I am giving a presentation tomorrow, and am therefore being overwrought about it.
So much time management advice declares The One True And Efficient Way to do things. It’s all very appealing in a sort of model home way, but it rarely plays well with my actual life and brain (no storage space, for one thing). And even when I’m at my most organised, I will still find something to stress about.
Yes it should be more energy-efficient to never have to panic, but it turns out performative alarm is part of my process. And fighting against that inclination is exhausting.
What has worked best for me: scheduling panicking time. That way I get to both hyperventilate AND check “be dramatic” off my list.
Let’s get back to the making things type of Observation Journal page. The first half of this post is about the approach to an exercise, the second half of it is the resulting list of some possibilities to use foil on book covers.
I’m a fan of the twenty things exercise, either starting with an object and working out twenty uses for it (my dad used to make us do this on long car trips); or starting with a question and listing twenty answers.
I think it’s fun, and it’s also interesting to watch the process of ideas being pushed through different barriers — for example:
with the “twenty uses” version there’s often a point where the obvious gives way to the interesting and then to the ludicrous and then circles back to the intriguing;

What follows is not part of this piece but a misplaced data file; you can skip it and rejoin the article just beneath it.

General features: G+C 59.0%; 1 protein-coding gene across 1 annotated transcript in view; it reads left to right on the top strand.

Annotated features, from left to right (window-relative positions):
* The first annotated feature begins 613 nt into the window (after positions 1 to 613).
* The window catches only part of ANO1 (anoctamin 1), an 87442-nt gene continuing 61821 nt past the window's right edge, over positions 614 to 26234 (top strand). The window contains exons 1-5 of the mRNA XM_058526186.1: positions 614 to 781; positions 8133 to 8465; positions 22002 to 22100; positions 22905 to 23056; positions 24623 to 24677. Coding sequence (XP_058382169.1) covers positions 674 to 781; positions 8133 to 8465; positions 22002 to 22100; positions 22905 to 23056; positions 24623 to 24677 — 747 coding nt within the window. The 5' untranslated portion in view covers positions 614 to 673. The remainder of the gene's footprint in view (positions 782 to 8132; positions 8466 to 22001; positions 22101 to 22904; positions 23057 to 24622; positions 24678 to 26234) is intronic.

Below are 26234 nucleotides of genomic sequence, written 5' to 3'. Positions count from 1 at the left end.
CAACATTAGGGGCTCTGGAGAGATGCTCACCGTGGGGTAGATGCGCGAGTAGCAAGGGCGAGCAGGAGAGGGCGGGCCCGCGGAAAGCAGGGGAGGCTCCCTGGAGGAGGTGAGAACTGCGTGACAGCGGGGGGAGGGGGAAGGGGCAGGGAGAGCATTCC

with the “twenty problems” variant it loosens my grip on the first/obvious choice I imprinted on (even if that turns out to be the final choice, it’s usually stronger for a bit of objectivity).
This is also why I’ve kept the self-reflection panels on the observation journal pages. Not just to do the exercise, but to step back and watch myself doing it, and learn. You’ll see here I noted on the side that “20 really is the magic number. 11 is where I had to look further/do more research.”
This page was also for a cover — in this case for Juliet Marillier’s Mother Thorn, for which we had the opportunity to use foil on the cover of the special edition (out in April). But I hadn’t designed specifically for foil combined with a silhouette before. So I made this list of 20 WAYS WITH FOIL TREATMENTS. (The activity is also great for tricking yourself into working on something.)
Here’s the list (excluding the running commentary to myself alongside). It’s project-specific and non-exhaustive:
GOLD on BLACK (or colour)
BLACK on GOLD
Gold-limned silhouette on coloured ground (almost calligraphic)
Gold base/border on coloured ground
Foil highlights in silhouette design
Above plus gold background (2)
5 plus flyaway bits in foils
Fine foil pattern supporting coloured silhouettes
Black on colour, gold lettering
Gold support/background for lettering
Colourised/textured silhouette with foil ornament bits
1 but with many cut-out details
Multi-silhouettes, different foils
Silhouette (black on colour) surrounded by drawn foil pattern
Gold effect on blue texture
Gold silhouettes, deeper-coloured shadow